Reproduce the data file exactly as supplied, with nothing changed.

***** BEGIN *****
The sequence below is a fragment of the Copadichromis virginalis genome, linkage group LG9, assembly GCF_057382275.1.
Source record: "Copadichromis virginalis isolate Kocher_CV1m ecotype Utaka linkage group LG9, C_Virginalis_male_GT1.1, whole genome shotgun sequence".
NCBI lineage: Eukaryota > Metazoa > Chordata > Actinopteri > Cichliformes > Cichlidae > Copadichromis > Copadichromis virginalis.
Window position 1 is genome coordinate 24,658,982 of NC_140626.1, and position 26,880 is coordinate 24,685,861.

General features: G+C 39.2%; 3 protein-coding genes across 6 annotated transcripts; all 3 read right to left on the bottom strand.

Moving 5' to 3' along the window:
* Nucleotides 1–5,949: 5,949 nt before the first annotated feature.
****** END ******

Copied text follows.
The sequence below is a fragment of the Copadichromis virginalis genome, linkage group LG9, assembly GCF_057382275.1.
Source record: "Copadichromis virginalis isolate Kocher_CV1m ecotype Utaka linkage group LG9, C_Virginalis_male_GT1.1, whole genome shotgun sequence".
NCBI lineage: Eukaryota > Metazoa > Chordata > Actinopteri > Cichliformes > Cichlidae > Copadichromis > Copadichromis virginalis.
Window position 1 is genome coordinate 24,658,982 of NC_140626.1, and position 26,880 is coordinate 24,685,861.

General features: G+C 39.2%; 3 protein-coding genes across 6 annotated transcripts; all 3 read right to left on the bottom strand.

Moving 5' to 3' along the window:
* Nucleotides 1–5,949: 5,949 nt before the first annotated feature.